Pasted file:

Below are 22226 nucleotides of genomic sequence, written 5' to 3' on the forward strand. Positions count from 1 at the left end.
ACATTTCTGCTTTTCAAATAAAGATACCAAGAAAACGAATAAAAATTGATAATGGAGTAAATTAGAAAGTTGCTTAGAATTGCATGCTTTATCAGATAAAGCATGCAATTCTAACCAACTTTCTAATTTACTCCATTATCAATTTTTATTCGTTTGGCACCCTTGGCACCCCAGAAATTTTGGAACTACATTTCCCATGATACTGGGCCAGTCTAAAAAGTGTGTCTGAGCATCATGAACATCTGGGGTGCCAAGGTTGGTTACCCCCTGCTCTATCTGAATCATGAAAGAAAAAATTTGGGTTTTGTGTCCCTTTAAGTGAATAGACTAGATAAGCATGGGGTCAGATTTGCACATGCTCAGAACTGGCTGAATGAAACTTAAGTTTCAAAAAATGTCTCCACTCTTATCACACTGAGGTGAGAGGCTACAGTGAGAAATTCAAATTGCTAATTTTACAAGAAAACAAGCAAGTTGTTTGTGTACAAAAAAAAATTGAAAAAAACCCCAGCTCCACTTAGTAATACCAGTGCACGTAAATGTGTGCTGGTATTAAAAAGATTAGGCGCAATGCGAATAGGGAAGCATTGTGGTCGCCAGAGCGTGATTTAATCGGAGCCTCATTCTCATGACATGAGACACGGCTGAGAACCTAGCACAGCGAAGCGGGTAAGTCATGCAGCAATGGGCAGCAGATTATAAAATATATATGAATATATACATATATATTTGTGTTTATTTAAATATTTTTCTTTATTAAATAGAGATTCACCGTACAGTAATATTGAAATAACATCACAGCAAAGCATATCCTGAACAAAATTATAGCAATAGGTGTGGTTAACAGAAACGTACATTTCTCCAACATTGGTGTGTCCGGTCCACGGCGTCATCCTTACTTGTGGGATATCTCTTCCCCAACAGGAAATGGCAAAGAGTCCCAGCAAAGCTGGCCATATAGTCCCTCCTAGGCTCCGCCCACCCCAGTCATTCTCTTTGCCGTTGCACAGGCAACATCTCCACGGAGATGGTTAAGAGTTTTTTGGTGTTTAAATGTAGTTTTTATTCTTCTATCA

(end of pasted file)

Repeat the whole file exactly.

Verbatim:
Below are 22226 nucleotides of genomic sequence, written 5' to 3' on the forward strand. Positions count from 1 at the left end.
ACATTTCTGCTTTTCAAATAAAGATACCAAGAAAACGAATAAAAATTGATAATGGAGTAAATTAGAAAGTTGCTTAGAATTGCATGCTTTATCAGATAAAGCATGCAATTCTAACCAACTTTCTAATTTACTCCATTATCAATTTTTATTCGTTTGGCACCCTTGGCACCCCAGAAATTTTGGAACTACATTTCCCATGATACTGGGCCAGTCTAAAAAGTGTGTCTGAGCATCATGAACATCTGGGGTGCCAAGGTTGGTTACCCCCTGCTCTATCTGAATCATGAAAGAAAAAATTTGGGTTTTGTGTCCCTTTAAGTGAATAGACTAGATAAGCATGGGGTCAGATTTGCACATGCTCAGAACTGGCTGAATGAAACTTAAGTTTCAAAAAATGTCTCCACTCTTATCACACTGAGGTGAGAGGCTACAGTGAGAAATTCAAATTGCTAATTTTACAAGAAAACAAGCAAGTTGTTTGTGTACAAAAAAAAATTGAAAAAAACCCCAGCTCCACTTAGTAATACCAGTGCACGTAAATGTGTGCTGGTATTAAAAAGATTAGGCGCAATGCGAATAGGGAAGCATTGTGGTCGCCAGAGCGTGATTTAATCGGAGCCTCATTCTCATGACATGAGACACGGCTGAGAACCTAGCACAGCGAAGCGGGTAAGTCATGCAGCAATGGGCAGCAGATTATAAAATATATATGAATATATACATATATATTTGTGTTTATTTAAATATTTTTCTTTATTAAATAGAGATTCACCGTACAGTAATATTGAAATAACATCACAGCAAAGCATATCCTGAACAAAATTATAGCAATAGGTGTGGTTAACAGAAACGTACATTTCTCCAACATTGGTGTGTCCGGTCCACGGCGTCATCCTTACTTGTGGGATATCTCTTCCCCAACAGGAAATGGCAAAGAGTCCCAGCAAAGCTGGCCATATAGTCCCTCCTAGGCTCCGCCCACCCCAGTCATTCTCTTTGCCGTTGCACAGGCAACATCTCCACGGAGATGGTTAAGAGTTTTTTGGTGTTTAAATGTAGTTTTTATTCTTCTATCA